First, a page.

Many Texas divorce cases involve alimony payments. Often, these payments are made from one spouse to the other because of a significant discrepancy in income post divorce. Alimony may be temporary, rehabilitative or permanent. Whatever the case may be, any alimony payments that you are making to your ex-spouse are tax deductible.
File Form 1099 this tax season
If you have made any alimony payments to your ex-spouse this year, you should claim all of those payments on your tax form. However, you must also remember to notify your ex-spouse, since they will be required to claim the alimony they received as income on their tax return.
A lot of divorced spouses who are receiving alimony payments don’t realize that they must claim the income on their tax return. That’s why you should request Form 1099 from the IRS and then mail it to your ex-spouse before you file your tax return. This form lets your ex-spouse know that you are claiming alimony on your taxes and they need to report the alimony that they have received from you.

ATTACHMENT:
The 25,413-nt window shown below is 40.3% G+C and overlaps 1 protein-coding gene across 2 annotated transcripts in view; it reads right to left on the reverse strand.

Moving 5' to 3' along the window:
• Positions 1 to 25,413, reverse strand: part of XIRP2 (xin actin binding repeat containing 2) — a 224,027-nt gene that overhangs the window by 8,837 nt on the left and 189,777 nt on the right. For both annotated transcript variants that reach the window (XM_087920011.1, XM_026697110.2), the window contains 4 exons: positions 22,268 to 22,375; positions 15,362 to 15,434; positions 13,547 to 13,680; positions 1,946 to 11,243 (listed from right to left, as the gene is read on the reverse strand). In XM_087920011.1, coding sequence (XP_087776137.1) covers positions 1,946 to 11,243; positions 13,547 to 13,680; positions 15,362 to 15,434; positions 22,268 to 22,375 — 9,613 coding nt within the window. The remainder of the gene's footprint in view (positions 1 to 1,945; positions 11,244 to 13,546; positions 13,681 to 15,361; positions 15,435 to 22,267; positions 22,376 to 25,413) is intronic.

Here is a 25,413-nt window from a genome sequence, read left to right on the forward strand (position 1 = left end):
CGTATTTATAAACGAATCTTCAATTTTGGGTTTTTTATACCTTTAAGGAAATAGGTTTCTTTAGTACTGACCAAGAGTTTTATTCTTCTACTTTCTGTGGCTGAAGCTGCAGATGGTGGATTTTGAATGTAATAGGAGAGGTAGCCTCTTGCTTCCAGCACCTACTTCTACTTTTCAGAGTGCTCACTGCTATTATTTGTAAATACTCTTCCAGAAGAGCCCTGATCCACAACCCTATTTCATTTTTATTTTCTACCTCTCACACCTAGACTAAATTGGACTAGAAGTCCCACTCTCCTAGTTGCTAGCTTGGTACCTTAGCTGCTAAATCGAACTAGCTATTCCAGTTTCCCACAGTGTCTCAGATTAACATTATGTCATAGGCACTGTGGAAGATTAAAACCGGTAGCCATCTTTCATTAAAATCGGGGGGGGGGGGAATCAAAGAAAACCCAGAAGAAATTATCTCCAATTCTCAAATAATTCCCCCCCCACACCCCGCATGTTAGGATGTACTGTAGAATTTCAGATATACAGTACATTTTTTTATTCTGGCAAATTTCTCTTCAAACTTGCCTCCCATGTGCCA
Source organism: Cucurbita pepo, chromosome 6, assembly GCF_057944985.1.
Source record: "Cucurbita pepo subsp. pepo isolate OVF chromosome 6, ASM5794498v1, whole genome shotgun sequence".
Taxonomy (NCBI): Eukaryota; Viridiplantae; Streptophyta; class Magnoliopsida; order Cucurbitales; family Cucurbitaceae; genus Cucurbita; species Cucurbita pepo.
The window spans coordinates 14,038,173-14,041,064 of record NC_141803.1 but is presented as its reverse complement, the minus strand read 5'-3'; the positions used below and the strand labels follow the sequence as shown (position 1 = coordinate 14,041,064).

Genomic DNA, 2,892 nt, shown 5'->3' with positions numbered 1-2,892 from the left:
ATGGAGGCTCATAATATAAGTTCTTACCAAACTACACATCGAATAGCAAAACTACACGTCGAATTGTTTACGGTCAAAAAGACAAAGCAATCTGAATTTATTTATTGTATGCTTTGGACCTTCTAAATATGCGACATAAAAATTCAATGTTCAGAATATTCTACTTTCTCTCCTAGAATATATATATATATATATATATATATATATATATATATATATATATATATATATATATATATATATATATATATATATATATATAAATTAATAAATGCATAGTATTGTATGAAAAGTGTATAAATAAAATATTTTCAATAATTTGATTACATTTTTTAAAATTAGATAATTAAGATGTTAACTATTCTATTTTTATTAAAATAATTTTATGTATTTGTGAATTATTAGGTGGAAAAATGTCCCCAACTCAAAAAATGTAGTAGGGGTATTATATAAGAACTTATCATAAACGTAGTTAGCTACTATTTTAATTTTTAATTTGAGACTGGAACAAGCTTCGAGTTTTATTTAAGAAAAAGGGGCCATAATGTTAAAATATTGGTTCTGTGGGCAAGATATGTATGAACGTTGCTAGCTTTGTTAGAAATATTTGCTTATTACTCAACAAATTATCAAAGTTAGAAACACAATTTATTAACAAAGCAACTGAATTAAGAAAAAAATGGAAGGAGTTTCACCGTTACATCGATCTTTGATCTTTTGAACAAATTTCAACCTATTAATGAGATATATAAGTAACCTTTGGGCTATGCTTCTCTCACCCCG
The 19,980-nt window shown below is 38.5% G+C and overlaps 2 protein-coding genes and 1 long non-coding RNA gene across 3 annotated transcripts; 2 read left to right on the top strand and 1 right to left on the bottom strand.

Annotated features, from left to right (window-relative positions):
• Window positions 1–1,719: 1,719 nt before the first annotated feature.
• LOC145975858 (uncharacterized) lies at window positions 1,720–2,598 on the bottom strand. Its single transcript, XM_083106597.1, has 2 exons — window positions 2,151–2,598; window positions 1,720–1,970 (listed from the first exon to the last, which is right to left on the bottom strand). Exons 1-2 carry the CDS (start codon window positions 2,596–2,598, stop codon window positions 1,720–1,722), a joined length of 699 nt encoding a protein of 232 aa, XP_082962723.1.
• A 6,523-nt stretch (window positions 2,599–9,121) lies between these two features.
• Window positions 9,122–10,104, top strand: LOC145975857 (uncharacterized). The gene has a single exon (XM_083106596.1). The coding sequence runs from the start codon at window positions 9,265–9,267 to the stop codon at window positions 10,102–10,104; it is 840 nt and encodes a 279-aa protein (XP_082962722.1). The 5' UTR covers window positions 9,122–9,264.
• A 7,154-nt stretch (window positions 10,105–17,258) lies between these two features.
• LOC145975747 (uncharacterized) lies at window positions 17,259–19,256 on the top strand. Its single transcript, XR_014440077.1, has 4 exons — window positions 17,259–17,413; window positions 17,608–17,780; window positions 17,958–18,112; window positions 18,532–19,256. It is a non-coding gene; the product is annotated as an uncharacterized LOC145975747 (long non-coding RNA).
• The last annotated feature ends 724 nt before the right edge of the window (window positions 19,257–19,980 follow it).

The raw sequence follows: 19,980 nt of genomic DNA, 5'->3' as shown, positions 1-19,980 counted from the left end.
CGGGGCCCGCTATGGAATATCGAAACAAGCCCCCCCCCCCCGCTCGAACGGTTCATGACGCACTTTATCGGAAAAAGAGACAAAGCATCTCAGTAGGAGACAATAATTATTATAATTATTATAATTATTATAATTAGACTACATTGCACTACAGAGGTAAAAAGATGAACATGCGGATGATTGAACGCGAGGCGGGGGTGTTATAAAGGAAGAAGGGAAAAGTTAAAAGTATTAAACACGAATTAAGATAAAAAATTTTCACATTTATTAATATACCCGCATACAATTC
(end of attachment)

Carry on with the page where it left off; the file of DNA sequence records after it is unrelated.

Deduct child support from calculations
Child support payments are different than alimony in that they are not tax deductible. If you are making both alimony and child support payments to your ex-spouse, remember to deduct the child support from what you report on your tax return.
Other things to keep in mind
Some divorced spouses pay alimony to their ex-spouse voluntarily as part of a casual agreement. This kind of alimony is not tax deductible, as you can only write off court ordered alimony. Another thing that is important to keep in mind is that you will need to have your ex-spouse’s Social Security number in order to claim alimony. If your alimony records are false or you don’t have your spouse’s Social Security number, the IRS may deny your tax deduction and fine you.